In South Sudan, after a night of rumbling stomach, Nyagon sits quietly waiting for her mom to prepare breakfast.
Nyagon’s mother pours hot tea into a glass and passes it to her daughter. Some days, this is all Nyagon has for breakfast, on other days, she has nothing.
Twin brothers Chan and Ngor in South Sudan share a bowl of maize porridge prepared by their mother.
In less than two minutes, the bowl is emptied. But it is hardly enough for the growing boys.
In Burundi, Elyse rarely gets to have breakfast, his mother often just gives him a piece of sweet potato to eat.
Alice carries some sweet potato slices to soothe Elyse’s hunger.
At the heart of World Vision’s Global Health and Nutrition Strategy is a package of preventive interventions targeted at mothers and children. There are seven interventions for mothers from pregnancy to post-pregnancy and 11 interventions for children under 2 years old, aimed at strengthening existing community-level structures and assets, building the capacity of families and communities to prevent and manage maternal and child malnutrition.
children under 5 who suffer from acute malnutrition, World Vision uses the
Community-based Management of Acute Malnutrition (CMAM) approach. Acute
malnutrition is usually caused by a sudden lack of food – often due to a
drought or other natural disasters. The tell-tale
sign is wasting, measured by low weight in relation to height. Without
sufficient food, a child’s body uses energy stored in fat – eventually causing
the body to break down.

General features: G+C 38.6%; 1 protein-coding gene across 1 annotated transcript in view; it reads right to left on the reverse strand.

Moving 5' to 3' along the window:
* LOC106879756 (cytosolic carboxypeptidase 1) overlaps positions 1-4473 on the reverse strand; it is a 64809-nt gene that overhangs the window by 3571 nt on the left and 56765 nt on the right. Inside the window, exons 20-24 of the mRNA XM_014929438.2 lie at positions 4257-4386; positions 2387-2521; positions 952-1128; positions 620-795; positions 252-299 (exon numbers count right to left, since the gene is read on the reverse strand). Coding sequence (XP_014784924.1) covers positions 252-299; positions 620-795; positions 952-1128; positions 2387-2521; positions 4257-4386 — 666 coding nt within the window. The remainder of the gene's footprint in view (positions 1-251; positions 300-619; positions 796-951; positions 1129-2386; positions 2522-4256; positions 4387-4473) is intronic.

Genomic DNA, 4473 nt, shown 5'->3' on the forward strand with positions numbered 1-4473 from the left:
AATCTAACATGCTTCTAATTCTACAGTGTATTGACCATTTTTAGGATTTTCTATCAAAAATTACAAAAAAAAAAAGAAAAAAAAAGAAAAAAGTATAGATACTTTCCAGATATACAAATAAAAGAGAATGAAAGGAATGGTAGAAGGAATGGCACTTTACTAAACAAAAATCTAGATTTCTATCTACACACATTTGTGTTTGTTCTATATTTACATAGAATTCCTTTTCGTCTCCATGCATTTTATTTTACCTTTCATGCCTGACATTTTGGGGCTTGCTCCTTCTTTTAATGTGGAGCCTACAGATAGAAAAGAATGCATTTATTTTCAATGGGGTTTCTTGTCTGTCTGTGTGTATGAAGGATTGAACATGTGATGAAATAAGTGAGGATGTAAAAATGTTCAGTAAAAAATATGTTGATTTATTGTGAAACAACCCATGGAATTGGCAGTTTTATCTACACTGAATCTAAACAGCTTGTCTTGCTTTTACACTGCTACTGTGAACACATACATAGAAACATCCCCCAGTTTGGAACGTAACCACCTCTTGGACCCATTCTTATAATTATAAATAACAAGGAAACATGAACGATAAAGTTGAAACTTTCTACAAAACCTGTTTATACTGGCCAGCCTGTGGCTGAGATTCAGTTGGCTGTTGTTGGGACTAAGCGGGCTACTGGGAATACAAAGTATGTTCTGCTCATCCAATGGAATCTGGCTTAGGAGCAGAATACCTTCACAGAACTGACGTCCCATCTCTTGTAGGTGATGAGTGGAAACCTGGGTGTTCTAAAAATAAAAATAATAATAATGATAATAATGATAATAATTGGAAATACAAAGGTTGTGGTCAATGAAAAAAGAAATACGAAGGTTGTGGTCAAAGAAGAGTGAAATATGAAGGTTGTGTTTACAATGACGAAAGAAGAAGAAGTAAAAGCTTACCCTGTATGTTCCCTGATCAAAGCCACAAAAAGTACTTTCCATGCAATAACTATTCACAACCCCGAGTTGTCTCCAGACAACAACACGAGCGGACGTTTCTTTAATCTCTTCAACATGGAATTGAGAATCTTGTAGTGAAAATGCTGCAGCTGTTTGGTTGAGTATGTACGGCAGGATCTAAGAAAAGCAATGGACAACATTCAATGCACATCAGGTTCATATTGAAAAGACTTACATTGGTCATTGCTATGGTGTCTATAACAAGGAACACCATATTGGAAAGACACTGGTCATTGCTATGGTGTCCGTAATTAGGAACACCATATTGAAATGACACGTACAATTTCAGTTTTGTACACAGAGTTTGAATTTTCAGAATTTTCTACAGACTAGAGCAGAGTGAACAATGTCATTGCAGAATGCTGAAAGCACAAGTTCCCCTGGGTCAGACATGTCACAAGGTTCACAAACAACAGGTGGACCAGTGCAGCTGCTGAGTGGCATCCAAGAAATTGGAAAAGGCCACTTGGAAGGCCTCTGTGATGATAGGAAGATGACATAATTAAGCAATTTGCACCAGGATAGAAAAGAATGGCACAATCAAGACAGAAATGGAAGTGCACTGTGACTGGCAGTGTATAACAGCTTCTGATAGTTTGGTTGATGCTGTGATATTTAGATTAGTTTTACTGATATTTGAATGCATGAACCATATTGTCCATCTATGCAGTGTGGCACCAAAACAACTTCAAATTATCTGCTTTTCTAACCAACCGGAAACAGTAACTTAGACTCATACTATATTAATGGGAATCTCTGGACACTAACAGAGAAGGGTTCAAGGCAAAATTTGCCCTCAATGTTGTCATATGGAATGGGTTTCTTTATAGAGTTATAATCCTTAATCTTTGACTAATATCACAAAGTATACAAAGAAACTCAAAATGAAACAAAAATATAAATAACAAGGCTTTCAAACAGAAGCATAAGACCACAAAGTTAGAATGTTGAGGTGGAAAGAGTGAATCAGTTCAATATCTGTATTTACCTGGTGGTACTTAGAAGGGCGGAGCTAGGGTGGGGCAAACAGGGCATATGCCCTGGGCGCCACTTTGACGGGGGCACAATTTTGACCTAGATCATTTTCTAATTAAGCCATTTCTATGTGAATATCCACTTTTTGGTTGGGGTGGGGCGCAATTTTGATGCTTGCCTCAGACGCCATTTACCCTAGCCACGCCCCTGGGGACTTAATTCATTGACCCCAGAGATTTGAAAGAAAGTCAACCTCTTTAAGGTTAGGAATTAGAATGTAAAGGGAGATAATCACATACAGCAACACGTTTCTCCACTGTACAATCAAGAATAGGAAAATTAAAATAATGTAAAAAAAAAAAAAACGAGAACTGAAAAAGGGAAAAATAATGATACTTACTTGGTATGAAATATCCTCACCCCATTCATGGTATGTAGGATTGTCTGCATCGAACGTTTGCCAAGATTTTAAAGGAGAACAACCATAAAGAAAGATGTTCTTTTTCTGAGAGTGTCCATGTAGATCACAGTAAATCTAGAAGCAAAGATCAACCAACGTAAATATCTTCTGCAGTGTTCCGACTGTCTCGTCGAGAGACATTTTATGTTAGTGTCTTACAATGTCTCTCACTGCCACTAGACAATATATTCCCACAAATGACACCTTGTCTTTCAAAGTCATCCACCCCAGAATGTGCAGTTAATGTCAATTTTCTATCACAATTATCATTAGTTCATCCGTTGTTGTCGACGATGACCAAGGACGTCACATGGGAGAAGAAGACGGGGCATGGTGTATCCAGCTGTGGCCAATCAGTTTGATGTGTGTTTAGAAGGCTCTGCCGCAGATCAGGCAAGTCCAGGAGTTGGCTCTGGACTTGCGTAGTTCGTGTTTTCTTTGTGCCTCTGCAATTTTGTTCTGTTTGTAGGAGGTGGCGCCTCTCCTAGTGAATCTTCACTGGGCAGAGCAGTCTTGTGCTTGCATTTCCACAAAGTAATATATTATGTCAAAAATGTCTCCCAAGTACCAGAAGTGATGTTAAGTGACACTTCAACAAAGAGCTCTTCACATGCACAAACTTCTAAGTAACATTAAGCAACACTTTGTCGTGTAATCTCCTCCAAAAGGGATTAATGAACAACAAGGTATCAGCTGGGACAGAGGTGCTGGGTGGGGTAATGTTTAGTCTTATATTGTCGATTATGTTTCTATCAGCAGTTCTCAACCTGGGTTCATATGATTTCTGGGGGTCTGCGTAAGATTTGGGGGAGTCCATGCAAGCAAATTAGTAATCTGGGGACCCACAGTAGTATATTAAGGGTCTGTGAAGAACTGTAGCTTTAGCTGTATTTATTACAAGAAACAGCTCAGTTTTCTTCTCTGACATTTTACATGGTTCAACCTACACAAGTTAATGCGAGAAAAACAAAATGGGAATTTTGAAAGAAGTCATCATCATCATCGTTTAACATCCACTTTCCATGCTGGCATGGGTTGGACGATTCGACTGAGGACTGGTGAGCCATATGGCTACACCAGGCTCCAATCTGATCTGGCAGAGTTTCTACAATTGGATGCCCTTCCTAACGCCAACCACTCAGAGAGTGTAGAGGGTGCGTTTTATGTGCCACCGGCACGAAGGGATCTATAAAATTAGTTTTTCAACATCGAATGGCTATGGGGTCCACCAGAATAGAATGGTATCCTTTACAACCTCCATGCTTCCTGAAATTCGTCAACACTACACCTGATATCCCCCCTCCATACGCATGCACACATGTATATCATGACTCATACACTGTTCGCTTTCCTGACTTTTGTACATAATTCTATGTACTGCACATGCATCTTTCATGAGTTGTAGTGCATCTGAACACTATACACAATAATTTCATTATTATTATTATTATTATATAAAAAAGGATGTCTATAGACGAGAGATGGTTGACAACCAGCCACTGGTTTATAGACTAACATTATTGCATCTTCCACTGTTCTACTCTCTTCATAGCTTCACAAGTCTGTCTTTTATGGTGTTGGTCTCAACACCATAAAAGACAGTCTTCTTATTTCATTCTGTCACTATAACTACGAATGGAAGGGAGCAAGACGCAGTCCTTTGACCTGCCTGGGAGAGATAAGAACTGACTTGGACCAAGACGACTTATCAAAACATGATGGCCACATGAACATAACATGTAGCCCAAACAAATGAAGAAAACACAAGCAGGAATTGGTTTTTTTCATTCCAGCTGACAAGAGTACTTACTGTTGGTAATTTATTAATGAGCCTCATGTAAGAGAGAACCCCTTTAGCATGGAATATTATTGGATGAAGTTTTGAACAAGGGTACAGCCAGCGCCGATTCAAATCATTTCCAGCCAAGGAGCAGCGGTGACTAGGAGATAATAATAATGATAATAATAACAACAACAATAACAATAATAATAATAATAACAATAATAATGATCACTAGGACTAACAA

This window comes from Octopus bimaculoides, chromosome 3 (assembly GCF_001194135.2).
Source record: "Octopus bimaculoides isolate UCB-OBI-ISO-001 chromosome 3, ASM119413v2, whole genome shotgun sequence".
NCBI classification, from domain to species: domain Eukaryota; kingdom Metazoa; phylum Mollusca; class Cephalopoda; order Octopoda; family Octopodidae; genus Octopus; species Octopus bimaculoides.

World Vision staff or volunteers monitor the nutrition condition of children in their communities to identify severe acute malnourished children under 5. CMAM encourages home-based treatment by providing a cost-effective intervention using ready-to-use therapeutic food – Plumpy’nut. It looks and tastes like peanut butter. Plumpy’nut is frequently used for treatment of emergency malnutrition cases. When administered regularly, Plumpy’nut can help acutely malnourished children recover in a matter of weeks. Meanwhile, World Vision staff or volunteers work with parents to improve feeding practice and provide a balanced diet for their children. From 2013 to 2015, over 500,000 children have been treated through World Vision’s CMAM programmes.
With the right food and sufficient nutrients, children can enjoy a worry-free childhood; a healthy body gives them the opportunity to realise their dreams. Today, malnutrition is still the most serious yet curable health problem in the world. We must not give up our fight to end hunger so no more precious lives of under-5 children will be lost to malnourishment!
[Words from CEO] In Kolkata, in a slum, the morning spent chatting with Sujit and Khushboo gives me a lot of joy and hope.
[Child Sponsorship] “My father used to motivate me a lot to study. He named me ‘Sitara’ which translates as ‘star’.”
[World Watch] Last Christmas, the community of Rushinga received a wonderful gift – accessing clean water from a tap.
[World Watch] “I was often sad and hungry at school so my performance was poor,” says Teresa.
In 2016, World Vision Hong Kong raised over HK$39.35 million to respond to emergencies.